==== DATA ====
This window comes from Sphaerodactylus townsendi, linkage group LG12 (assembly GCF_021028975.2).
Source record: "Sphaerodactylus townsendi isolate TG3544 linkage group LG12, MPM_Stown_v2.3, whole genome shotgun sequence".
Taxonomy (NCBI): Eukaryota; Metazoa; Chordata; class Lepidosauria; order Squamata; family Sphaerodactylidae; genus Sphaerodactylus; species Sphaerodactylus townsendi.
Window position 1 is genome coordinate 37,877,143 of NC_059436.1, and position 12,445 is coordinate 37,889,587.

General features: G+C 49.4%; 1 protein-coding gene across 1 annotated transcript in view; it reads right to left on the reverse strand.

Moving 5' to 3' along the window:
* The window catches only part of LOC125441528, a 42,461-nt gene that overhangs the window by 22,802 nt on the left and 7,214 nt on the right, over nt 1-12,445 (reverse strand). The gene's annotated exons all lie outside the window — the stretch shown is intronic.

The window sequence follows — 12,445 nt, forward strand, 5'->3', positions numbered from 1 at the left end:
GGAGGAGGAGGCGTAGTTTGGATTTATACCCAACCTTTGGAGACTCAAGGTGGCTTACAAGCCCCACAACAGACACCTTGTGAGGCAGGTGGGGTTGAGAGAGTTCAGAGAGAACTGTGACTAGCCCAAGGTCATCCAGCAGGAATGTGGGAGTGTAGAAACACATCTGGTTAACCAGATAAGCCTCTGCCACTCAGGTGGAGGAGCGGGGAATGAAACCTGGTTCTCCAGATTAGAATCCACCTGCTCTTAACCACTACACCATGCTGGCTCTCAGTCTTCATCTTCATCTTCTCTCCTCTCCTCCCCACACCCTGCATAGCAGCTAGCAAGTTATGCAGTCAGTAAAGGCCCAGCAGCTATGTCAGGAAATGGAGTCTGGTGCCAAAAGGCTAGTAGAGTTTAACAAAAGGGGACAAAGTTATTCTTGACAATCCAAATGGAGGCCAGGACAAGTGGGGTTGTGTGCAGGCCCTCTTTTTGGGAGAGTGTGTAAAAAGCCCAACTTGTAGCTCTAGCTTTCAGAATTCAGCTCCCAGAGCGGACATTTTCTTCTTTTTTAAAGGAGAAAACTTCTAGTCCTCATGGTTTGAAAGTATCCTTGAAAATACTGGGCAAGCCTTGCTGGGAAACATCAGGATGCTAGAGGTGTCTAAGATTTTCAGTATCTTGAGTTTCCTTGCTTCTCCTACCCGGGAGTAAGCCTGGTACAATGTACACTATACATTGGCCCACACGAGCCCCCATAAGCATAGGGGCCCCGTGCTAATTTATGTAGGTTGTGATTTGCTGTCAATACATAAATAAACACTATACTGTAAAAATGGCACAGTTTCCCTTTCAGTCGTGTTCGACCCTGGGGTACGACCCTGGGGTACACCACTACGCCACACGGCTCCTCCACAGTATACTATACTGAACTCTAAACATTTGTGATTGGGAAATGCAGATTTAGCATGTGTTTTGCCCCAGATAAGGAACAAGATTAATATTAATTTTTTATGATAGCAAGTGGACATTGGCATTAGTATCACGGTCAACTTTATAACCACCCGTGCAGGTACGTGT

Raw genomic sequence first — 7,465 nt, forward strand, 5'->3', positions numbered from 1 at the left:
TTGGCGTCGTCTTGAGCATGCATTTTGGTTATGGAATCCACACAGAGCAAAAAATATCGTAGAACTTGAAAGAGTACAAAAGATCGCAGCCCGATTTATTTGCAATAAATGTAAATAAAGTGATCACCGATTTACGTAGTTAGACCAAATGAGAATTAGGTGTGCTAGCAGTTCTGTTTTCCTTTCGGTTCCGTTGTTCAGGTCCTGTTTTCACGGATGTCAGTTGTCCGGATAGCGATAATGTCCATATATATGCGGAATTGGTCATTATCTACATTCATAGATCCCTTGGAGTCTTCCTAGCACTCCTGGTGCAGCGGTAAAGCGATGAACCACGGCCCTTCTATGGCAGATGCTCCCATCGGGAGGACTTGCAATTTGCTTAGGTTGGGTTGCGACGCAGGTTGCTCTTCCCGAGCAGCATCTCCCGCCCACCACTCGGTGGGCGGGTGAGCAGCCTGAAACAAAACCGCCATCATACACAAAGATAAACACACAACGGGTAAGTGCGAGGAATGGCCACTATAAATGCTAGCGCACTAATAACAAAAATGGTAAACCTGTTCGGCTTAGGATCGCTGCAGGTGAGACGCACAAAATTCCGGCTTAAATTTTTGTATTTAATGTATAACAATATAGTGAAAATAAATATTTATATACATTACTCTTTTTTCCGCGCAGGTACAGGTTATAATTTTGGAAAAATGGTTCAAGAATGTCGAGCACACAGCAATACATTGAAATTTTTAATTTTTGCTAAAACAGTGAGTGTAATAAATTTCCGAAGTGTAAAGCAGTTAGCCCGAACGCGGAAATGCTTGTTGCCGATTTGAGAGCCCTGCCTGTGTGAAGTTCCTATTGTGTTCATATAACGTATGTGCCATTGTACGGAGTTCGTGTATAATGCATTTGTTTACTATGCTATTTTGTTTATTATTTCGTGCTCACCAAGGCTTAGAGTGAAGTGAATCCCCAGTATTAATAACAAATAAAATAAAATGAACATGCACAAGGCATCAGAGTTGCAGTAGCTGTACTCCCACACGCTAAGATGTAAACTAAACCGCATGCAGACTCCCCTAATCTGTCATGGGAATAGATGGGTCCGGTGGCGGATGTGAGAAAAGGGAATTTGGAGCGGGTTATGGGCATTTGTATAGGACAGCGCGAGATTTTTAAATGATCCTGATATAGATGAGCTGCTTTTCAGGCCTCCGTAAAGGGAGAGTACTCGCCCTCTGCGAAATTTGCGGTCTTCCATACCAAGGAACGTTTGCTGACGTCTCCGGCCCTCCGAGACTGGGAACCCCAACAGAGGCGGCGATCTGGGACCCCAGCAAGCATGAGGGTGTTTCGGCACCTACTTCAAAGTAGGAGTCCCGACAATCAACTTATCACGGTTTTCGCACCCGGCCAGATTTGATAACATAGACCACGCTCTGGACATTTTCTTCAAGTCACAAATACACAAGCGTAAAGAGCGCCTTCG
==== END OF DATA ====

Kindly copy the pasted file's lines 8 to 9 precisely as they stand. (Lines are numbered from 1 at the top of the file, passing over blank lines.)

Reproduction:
The window sequence follows — 12,445 nt, forward strand, 5'->3', positions numbered from 1 at the left end:
GGAGGAGGAGGCGTAGTTTGGATTTATACCCAACCTTTGGAGACTCAAGGTGGCTTACAAGCCCCACAACAGACACCTTGTGAGGCAGGTGGGGTTGAGAGAGTTCAGAGAGAACTGTGACTAGCCCAAGGTCATCCAGCAGGAATGTGGGAGTGTAGAAACACATCTGGTTAACCAGATAAGCCTCTGCCACTCAGGTGGAGGAGCGGGGAATGAAACCTGGTTCTCCAGATTAGAATCCACCTGCTCTTAACCACTACACCATGCTGGCTCTCAGTCTTCATCTTCATCTTCTCTCCTCTCCTCCCCACACCCTGCATAGCAGCTAGCAAGTTATGCAGTCAGTAAAGGCCCAGCAGCTATGTCAGGAAATGGAGTCTGGTGCCAAAAGGCTAGTAGAGTTTAACAAAAGGGGACAAAGTTATTCTTGACAATCCAAATGGAGGCCAGGACAAGTGGGGTTGTGTGCAGGCCCTCTTTTTGGGAGAGTGTGTAAAAAGCCCAACTTGTAGCTCTAGCTTTCAGAATTCAGCTCCCAGAGCGGACATTTTCTTCTTTTTTAAAGGAGAAAACTTCTAGTCCTCATGGTTTGAAAGTATCCTTGAAAATACTGGGCAAGCCTTGCTGGGAAACATCAGGATGCTAGAGGTGTCTAAGATTTTCAGTATCTTGAGTTTCCTTGCTTCTCCTACCCGGGAGTAAGCCTGGTACAATGTACACTATACATTGGCCCACACGAGCCCCCATAAGCATAGGGGCCCCGTGCTAATTTATGTAGGTTGTGATTTGCTGTCAATACATAAATAAACACTATACTGTAAAAATGGCACAGTTTCCCTTTCAGTCGTGTTCGACCCTGGGGTACGACCCTGGGGTACACCACTACGCCACACGGCTCCTCCACAGTATACTATACTGAACTCTAAACATTTGTGATTGGGAAATGCAGATTTAGCATGTGTTTTGCCCCAGATAAGGAACAAGATTAATATTAATTTTTTATGATAGCAAGTGGACATTGGCATTAGTATCACGGTCAACTTTATAACCACCCGTGCAGGTACGTGT